Elder Elwin Johnson is grateful that the Church’s contribution will build self-sufficiency beyond just providing boats. After arriving in East Timor, the shipping container the Church is helping to purchase will be used to form the first part of a factory in Hera, a town east of Dili, where ABET representatives will teach East Timor natives to make their own wooden boats.
If giving a man a fish can feed him for a day, teaching a village to build fishing boats can do much more, Elder Elwin Johnson suggests. “This project is adding to the ability of the people in East Timor to help themselves. We feel it is a worthwhile project and want to express our support.”
Washington Stake Builds Natural Greenway
“I think you should take on a more realistic project,” the Kennewick city manager told representatives of the Kennewick Washington East Stake when they proposed turning an unsafe, overgrown canyon into a nature trail and recreation area as a Church sesquicentennial service project in 1997.
But volunteers moved ahead, spending the next five years clearing thorny blackberry bushes and Russian olive trees; planting trees, shrubs, and flowers; constructing culvert bridges; channeling streams; and building walls. Their efforts were rewarded by the dedication of “The Spirit of America Trail” in October 2002.
Joined by other community organizations, almost 1,000 volunteers provided 20,000 hours of labor to remove garbage, dispose of trees blocking the trail, and create a “sanctuary in an urban setting,” as one reporter described it. At least six Eagle Scout projects were completed as part of the work done in the canyon.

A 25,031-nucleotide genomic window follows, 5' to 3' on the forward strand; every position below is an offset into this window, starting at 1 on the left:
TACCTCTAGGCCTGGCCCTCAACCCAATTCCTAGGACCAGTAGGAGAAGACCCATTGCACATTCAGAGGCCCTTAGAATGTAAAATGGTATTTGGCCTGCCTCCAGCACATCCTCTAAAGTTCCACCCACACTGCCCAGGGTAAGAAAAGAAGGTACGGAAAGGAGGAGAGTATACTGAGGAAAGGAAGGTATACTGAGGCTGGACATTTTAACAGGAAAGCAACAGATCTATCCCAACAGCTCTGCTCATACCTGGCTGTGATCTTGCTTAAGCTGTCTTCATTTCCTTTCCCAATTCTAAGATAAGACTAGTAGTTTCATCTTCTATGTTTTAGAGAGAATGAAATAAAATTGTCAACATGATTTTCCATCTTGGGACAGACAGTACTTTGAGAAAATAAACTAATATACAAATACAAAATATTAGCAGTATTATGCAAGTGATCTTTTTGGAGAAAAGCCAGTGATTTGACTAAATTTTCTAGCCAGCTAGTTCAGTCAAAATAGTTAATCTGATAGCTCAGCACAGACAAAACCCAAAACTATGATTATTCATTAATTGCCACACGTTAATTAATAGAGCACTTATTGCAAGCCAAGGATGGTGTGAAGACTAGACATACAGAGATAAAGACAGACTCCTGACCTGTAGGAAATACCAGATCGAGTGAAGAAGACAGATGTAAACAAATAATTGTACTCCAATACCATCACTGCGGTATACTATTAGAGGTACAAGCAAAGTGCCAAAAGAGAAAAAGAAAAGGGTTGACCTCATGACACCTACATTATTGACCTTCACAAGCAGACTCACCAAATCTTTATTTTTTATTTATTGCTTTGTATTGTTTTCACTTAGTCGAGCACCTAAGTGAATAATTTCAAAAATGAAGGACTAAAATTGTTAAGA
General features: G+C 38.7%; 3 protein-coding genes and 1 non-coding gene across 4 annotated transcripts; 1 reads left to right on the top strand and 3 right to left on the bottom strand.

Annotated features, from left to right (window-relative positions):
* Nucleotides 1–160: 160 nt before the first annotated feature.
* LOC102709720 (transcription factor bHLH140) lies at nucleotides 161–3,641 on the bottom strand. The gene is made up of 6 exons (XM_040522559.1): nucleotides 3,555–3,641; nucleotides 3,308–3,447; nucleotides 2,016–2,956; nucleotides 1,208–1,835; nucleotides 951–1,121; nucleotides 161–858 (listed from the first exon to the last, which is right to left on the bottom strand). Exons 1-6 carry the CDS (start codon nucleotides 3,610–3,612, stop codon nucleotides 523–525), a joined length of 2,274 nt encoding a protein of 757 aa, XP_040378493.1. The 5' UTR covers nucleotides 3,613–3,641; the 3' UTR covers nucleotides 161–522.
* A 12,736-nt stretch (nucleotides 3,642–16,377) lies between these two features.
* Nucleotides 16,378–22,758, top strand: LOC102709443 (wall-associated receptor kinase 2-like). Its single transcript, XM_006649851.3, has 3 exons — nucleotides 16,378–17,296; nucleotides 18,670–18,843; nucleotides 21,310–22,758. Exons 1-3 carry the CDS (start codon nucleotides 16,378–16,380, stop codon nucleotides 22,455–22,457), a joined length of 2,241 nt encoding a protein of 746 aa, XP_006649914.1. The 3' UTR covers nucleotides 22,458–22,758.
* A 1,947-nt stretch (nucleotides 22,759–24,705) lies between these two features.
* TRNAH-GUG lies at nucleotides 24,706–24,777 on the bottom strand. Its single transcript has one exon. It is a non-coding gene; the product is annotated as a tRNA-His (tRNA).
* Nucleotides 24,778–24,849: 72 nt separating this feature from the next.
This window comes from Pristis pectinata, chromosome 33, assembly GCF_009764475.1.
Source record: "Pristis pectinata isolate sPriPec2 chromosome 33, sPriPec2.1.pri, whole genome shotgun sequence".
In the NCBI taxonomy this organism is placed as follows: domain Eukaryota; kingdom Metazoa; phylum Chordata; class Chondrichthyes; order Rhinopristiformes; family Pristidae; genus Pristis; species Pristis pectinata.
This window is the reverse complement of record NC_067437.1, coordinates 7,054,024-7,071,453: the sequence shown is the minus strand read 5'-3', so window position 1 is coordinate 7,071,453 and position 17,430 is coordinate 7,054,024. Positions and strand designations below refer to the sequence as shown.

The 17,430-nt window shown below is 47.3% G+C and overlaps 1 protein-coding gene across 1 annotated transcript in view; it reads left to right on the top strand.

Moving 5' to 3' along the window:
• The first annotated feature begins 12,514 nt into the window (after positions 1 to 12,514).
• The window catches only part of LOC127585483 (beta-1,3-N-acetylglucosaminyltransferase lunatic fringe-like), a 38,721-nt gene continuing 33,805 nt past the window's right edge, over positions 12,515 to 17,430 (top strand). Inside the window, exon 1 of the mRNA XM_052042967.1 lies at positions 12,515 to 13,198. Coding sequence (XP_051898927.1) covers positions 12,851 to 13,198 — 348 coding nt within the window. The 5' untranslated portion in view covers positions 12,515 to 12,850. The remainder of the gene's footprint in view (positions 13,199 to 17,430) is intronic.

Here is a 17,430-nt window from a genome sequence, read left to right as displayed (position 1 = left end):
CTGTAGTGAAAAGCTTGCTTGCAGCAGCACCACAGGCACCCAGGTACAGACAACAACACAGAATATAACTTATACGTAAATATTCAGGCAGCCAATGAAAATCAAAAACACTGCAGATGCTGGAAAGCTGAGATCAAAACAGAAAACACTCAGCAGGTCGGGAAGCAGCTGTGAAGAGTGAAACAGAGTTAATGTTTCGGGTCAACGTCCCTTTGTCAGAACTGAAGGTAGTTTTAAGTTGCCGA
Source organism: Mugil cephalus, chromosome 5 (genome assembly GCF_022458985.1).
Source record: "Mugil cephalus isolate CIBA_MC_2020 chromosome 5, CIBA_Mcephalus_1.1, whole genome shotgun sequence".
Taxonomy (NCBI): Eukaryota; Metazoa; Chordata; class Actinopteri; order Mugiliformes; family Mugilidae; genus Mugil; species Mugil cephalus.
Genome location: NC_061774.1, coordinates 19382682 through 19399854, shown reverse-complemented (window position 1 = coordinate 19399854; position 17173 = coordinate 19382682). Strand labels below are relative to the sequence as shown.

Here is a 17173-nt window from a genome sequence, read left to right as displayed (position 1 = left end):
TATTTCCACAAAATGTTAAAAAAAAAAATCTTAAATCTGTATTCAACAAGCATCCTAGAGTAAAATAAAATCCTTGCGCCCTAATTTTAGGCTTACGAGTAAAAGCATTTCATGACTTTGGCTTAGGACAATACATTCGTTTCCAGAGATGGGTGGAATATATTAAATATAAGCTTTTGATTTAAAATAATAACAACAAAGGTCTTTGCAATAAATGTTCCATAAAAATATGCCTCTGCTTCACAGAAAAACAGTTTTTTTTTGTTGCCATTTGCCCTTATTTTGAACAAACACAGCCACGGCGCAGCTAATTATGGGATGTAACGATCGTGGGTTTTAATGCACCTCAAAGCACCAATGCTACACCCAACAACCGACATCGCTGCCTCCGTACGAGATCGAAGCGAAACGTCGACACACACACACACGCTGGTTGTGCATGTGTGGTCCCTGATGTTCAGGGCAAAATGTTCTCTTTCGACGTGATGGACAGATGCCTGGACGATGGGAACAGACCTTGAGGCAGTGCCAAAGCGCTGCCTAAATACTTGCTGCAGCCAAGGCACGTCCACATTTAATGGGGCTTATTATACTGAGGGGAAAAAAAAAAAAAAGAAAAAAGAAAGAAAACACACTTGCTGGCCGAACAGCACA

“I have never seen anything like the commitment and dedication of these people,” says Cindy Cole, manager of buildings and grounds. “It’s amazing.”
Children of Divorce
I appreciate the article “Children of Divorce” by Elaine Walton in the August 2002 Ensign (page 36), as well as other articles that have appeared recognizing the existence of divorce among faithful members and offering practical and spiritual guidance for dealing with related issues.
I voice my hope that we will all refrain from making assumptions, stereotyping, and judging divorced individuals and their children. My child is a daughter of God—bright, loving, creative, and, among other things, the daughter of divorced parents. This is one of many things that is part of who she is and who she will become, but it is not the defining characteristic.
It would be naive to think my daughter is not affected by our divorce. However, I do not think this has to ruin her life. While we can empathize with our children and comfort them in their pain, we must also teach them how to deal with less-than-ideal situations in a constructive and prayerful manner so they can find peace and happiness even in the midst of trials in life. Andrea Howard Durrant Salt Lake City, Utah